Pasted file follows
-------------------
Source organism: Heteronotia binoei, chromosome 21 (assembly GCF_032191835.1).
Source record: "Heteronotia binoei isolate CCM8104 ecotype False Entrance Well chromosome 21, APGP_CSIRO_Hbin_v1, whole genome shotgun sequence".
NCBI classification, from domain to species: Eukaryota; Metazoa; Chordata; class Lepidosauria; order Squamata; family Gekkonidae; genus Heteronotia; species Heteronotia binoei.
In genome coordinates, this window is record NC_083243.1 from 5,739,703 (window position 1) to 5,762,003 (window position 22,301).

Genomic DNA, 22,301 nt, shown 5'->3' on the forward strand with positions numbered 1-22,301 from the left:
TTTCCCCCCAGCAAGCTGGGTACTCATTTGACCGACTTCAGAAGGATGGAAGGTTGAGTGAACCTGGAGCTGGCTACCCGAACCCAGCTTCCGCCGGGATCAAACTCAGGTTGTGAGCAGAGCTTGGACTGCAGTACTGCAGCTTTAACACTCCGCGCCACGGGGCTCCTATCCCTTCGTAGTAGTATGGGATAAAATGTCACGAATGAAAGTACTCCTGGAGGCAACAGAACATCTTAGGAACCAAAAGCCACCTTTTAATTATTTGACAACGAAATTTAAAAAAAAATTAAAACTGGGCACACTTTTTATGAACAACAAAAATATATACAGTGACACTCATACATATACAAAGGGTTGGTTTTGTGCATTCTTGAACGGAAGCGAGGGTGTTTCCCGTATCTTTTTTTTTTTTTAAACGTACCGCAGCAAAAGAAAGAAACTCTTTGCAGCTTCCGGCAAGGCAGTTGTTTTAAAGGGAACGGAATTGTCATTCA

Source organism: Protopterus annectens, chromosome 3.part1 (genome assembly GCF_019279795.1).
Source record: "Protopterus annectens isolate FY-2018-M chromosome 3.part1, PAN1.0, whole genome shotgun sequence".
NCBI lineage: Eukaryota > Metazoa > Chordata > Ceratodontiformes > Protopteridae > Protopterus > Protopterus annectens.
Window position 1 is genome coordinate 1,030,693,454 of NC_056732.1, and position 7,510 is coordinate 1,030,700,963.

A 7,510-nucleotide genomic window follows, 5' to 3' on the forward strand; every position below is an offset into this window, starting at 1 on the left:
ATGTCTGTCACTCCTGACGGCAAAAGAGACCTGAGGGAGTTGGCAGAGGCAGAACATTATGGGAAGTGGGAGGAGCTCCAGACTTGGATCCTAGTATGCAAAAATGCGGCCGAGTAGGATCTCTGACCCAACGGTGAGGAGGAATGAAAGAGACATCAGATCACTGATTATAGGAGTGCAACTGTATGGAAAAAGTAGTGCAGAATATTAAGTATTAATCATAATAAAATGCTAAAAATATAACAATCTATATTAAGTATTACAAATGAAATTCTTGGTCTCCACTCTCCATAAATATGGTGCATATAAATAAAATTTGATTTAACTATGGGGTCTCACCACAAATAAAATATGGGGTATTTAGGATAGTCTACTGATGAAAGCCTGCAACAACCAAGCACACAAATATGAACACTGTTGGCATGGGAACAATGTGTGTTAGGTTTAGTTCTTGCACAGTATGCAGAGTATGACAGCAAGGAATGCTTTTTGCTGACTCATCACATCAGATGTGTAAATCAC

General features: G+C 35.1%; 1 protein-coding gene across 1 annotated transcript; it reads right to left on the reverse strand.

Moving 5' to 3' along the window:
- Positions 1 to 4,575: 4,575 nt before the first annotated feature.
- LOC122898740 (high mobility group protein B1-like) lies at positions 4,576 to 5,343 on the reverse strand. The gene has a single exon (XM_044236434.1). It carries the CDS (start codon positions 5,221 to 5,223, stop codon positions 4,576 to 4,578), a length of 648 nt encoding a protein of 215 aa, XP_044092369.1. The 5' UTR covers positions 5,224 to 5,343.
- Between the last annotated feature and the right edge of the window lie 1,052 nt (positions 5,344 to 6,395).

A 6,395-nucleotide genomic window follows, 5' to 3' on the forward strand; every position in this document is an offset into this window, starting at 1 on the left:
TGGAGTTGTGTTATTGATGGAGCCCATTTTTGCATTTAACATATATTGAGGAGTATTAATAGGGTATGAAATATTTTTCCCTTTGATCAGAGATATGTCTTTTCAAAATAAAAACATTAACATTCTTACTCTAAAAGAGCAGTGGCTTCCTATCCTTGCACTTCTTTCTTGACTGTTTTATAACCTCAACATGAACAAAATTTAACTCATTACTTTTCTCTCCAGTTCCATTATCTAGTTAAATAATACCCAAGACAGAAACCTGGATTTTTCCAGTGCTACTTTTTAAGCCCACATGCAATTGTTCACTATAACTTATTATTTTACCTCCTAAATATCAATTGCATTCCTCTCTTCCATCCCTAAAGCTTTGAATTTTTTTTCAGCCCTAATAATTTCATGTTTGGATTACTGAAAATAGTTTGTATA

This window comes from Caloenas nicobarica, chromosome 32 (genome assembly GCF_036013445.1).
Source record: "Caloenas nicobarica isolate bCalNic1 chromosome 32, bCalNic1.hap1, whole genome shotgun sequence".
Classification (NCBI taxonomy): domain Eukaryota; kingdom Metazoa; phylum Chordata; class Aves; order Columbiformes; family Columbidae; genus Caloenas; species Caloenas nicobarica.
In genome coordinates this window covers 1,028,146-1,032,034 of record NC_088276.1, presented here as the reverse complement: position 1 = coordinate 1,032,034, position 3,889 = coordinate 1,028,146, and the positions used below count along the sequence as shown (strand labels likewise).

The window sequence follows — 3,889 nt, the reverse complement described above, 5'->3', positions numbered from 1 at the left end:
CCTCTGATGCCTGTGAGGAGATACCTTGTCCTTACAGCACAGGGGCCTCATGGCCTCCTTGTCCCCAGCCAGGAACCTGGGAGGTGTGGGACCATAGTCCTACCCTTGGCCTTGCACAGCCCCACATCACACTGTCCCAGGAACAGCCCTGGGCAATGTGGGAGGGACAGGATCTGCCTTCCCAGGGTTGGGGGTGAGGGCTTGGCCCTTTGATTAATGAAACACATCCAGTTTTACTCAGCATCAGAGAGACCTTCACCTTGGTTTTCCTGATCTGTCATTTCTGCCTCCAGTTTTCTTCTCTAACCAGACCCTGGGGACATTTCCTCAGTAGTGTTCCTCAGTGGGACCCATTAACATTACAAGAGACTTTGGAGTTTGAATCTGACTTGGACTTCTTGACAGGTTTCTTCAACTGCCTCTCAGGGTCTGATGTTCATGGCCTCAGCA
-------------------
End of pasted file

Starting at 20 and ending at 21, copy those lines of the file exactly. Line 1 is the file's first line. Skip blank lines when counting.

This window comes from Caloenas nicobarica, chromosome 32 (genome assembly GCF_036013445.1).
Source record: "Caloenas nicobarica isolate bCalNic1 chromosome 32, bCalNic1.hap1, whole genome shotgun sequence".